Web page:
At the sound of her distress, Niall was at her side, but she gasped, “Eldred, find Eldred!” When Niall had disappeared into the building, Gwyneira rolled the nasty beast on its back, her dagger lodged deep in its flesh. As she withdrew the dagger, the blade pulsated with an iridescent glow and wisps of smoke rose up from the burning flesh. Gwyneira covered a dark gem on the end of the dagger and slowly the glow faded. The body of the rat slumped into a grotesque mass of bones and seared flesh as it disintegrated.
“He’s not in there. What the …?” he stared at the rancid flesh and covered his face with his tunic sleeve. “Come on, m’lady, we must leave. It’s not safe here.”
The Commander had to settle the horses now distressed and nervously prodding the ground around them, trying to get as far away from the stench as possible. Gwyneira made sure to conceal the dagger in the layers of her gown before she mounted her mare.
Soon the Commander would want to know what had happened, how she was able to take down the rat with one strike. But she wasn’t ready to reveal anything, not here, not yet. She rode on in silence, but she could feel his eyes boring into the back of her head. Fortunately, he was not the Enchanter. She shuddered. Just the thought of him made her skin crawl.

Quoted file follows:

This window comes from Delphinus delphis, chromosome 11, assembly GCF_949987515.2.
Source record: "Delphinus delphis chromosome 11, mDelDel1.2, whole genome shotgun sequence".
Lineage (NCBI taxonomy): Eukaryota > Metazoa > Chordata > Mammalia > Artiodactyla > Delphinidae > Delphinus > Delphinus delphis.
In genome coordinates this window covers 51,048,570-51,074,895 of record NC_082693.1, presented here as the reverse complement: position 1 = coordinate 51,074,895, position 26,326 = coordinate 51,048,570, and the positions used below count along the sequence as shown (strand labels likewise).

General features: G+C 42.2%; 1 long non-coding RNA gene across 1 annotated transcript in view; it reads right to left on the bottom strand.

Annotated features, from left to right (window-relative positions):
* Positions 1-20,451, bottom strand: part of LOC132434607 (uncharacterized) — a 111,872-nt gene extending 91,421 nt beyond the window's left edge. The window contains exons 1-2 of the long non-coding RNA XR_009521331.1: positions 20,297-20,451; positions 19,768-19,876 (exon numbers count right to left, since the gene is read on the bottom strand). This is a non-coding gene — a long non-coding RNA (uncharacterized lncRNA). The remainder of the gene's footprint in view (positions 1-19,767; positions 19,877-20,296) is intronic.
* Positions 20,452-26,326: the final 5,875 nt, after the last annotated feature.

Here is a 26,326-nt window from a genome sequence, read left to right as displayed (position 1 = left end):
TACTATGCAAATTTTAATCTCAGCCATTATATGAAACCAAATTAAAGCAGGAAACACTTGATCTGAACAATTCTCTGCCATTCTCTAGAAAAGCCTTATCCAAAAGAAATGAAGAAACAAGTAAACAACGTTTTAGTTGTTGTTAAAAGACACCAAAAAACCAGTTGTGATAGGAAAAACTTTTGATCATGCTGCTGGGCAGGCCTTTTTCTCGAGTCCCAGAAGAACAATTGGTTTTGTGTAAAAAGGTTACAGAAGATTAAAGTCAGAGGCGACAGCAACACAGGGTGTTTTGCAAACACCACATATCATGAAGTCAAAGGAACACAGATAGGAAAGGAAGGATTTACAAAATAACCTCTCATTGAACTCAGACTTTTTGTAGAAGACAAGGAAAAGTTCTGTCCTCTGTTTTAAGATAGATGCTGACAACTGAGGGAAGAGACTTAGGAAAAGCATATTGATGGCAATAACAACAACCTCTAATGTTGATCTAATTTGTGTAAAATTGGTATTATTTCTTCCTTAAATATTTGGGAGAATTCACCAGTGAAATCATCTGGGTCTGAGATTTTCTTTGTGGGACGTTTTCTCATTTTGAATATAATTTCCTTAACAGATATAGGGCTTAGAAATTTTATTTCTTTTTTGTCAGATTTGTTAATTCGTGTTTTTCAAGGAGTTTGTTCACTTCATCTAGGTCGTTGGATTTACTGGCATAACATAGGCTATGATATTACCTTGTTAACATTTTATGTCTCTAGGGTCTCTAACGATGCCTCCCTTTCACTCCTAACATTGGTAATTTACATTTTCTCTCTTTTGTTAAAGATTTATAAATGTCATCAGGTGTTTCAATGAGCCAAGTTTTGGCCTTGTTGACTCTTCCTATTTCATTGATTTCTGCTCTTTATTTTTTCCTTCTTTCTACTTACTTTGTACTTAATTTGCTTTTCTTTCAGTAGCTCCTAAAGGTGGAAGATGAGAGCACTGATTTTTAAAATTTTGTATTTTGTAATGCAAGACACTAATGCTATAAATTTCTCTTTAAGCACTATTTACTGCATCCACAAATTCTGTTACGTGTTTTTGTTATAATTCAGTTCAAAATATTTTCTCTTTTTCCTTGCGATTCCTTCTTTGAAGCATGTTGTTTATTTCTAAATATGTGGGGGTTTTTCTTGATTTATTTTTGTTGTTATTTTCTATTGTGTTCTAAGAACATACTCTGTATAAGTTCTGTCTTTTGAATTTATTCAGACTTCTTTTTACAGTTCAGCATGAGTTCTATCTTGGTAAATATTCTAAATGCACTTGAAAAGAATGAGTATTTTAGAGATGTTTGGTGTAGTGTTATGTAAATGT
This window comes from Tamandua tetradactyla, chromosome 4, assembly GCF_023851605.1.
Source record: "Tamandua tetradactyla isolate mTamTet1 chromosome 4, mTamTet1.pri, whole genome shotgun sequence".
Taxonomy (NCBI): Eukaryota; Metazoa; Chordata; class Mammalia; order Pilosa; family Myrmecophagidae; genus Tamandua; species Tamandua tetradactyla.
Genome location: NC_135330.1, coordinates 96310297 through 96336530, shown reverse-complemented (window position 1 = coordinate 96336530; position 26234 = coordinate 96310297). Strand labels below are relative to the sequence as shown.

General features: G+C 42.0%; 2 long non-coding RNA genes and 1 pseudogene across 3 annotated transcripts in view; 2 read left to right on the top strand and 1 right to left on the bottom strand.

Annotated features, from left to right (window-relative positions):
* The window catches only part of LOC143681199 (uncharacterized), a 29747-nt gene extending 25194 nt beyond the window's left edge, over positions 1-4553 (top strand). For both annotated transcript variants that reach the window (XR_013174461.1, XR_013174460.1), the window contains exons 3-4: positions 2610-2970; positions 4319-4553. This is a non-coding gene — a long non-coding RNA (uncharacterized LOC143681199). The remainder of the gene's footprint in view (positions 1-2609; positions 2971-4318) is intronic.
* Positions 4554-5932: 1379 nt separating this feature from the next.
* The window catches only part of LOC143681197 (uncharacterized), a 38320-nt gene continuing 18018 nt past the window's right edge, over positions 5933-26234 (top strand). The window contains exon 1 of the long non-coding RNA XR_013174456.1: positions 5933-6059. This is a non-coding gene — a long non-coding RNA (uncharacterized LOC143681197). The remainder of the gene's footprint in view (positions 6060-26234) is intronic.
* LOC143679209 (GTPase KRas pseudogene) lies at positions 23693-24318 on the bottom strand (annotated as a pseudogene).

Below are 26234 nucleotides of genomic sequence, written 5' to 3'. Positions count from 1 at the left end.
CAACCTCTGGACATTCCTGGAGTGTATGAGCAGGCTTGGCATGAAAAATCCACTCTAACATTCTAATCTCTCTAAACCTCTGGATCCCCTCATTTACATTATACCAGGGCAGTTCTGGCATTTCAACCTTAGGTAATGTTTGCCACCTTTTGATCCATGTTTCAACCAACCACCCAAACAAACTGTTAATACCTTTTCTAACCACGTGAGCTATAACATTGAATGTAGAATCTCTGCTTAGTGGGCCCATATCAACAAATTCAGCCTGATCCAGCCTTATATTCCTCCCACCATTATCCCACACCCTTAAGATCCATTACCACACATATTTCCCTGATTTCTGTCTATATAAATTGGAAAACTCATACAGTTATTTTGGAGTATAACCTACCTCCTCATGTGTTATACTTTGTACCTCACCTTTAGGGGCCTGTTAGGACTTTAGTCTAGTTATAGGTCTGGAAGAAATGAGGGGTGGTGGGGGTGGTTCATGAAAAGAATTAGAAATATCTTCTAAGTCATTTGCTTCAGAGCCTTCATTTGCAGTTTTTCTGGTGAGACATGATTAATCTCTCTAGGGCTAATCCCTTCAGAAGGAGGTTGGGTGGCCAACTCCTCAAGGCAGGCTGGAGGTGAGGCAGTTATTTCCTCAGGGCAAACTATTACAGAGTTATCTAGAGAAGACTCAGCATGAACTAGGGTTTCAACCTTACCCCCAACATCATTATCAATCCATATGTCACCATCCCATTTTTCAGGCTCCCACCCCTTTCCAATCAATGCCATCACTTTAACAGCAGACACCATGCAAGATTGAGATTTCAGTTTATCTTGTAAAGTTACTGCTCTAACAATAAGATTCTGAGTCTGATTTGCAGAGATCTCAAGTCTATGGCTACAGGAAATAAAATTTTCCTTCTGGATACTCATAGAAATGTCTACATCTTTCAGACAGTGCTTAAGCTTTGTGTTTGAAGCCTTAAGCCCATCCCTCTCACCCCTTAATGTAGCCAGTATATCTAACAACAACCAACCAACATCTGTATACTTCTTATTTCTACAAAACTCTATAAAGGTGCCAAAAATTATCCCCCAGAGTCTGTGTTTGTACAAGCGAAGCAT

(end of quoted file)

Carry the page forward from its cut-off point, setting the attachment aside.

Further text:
“Were there any signs of a struggle?” changing the subject. .
“That’s the thing, except for that rat, it was as if no one had been there for weeks. Even the rat had only been there for a few moments, apparently. There were no signs it had been eating anything, no scratches, marks, food scraps. It’s like it had just appeared when we arrived.” As he finished, their eyes flashed with realization.
“The Void.” they said in unison.
“Someone opened a rift in the Void,” Gwyneira continued.
“But why? If Eldred hasn’t been there, which is evident from the layer of the dust, why would anyone want to go there, at this time of night?” Niall’s voice trailed off, “unless…”
“Unless,” but Gwyneira finished, “they knew we were coming.”